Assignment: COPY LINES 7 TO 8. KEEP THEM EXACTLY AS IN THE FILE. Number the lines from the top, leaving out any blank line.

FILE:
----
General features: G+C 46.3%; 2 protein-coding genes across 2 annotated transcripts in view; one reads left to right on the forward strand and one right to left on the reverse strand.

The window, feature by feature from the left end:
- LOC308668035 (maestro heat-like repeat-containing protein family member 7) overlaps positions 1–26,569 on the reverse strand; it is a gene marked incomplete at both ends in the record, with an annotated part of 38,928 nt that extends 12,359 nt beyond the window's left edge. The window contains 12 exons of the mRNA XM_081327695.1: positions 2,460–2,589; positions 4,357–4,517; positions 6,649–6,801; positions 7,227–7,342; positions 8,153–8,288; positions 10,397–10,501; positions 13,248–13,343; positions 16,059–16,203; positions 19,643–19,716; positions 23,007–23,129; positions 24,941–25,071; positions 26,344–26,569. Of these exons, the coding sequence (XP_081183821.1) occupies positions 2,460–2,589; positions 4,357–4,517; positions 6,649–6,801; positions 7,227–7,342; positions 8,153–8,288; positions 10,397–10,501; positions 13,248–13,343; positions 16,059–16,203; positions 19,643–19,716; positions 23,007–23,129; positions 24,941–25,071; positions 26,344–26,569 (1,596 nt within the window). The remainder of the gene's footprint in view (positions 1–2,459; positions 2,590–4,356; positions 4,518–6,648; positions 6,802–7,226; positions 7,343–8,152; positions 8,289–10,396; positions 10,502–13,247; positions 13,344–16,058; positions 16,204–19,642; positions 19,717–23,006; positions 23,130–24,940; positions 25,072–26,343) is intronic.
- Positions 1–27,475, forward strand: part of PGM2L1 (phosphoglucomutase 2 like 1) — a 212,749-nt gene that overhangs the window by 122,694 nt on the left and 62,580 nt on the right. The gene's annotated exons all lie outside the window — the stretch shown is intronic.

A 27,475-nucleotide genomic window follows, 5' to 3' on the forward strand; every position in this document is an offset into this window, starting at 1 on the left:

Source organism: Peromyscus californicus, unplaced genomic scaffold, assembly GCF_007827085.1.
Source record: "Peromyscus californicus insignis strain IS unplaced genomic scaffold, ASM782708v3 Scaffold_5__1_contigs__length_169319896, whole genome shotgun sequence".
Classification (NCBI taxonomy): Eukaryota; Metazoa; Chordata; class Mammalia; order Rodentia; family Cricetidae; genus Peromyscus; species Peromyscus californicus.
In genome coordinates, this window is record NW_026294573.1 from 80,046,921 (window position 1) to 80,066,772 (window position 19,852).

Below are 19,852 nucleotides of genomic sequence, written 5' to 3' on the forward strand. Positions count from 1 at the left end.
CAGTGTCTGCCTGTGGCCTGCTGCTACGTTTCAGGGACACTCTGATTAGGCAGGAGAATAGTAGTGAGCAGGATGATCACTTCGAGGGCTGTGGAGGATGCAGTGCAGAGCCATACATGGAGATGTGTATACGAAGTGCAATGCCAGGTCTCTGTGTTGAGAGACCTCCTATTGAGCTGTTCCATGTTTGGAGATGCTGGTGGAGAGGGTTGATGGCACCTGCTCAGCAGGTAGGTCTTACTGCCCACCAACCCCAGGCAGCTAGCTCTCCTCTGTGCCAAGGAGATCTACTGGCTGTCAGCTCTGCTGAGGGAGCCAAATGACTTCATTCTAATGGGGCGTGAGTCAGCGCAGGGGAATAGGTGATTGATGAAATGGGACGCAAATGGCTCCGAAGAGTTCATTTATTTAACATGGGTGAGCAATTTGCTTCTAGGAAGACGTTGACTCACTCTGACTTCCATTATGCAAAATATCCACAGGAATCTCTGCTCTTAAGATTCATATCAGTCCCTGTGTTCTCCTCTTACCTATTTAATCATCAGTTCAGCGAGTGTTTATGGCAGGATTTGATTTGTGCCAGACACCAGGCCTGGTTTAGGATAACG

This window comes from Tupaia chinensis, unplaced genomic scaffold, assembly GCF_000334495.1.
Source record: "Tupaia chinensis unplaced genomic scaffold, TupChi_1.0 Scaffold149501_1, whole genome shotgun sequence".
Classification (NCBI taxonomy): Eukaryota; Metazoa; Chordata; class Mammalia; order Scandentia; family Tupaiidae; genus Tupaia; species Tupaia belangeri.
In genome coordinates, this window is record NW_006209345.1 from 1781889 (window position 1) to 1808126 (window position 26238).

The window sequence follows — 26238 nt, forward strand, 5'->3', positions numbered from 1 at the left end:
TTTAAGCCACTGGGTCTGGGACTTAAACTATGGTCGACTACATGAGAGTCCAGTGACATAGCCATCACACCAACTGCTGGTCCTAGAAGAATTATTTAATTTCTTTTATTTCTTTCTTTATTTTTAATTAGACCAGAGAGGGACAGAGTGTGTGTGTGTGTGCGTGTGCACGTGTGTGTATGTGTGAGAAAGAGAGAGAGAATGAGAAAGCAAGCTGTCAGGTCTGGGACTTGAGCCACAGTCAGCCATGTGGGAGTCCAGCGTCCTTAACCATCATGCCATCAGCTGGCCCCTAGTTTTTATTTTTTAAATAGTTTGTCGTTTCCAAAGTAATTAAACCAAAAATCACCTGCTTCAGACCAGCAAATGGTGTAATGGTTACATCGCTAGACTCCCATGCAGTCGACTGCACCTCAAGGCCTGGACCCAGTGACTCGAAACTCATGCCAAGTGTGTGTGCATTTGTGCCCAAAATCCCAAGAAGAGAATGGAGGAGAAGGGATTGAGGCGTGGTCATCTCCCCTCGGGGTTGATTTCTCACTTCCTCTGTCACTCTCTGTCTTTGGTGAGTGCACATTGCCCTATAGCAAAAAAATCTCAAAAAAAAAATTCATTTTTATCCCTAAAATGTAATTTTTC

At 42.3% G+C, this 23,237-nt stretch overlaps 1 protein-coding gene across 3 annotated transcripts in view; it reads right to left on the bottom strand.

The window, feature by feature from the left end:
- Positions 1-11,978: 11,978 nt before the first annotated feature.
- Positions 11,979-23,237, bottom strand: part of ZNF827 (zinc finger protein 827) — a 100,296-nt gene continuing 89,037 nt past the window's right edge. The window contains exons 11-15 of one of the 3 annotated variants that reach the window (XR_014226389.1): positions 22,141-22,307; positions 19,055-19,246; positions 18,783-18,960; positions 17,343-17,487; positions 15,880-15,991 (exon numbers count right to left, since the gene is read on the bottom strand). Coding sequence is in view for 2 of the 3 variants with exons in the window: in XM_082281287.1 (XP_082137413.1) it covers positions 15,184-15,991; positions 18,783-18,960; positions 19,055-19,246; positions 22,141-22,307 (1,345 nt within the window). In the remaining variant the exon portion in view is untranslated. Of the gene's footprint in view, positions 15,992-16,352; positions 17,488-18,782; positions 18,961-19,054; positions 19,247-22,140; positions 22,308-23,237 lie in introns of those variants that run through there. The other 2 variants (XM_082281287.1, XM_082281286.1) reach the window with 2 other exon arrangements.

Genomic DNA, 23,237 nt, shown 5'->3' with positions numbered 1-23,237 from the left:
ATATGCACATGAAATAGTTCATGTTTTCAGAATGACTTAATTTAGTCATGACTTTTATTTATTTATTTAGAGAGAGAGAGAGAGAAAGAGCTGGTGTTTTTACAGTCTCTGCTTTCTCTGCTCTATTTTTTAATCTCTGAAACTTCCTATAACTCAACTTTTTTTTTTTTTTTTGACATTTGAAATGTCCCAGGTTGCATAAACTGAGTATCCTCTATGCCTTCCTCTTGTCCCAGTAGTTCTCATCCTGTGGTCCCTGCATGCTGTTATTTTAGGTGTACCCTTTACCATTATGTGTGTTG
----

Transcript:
Source record: "Peromyscus californicus insignis strain IS unplaced genomic scaffold, ASM782708v3 Scaffold_5__1_contigs__length_169319896, whole genome shotgun sequence".
Classification (NCBI taxonomy): Eukaryota; Metazoa; Chordata; class Mammalia; order Rodentia; family Cricetidae; genus Peromyscus; species Peromyscus californicus.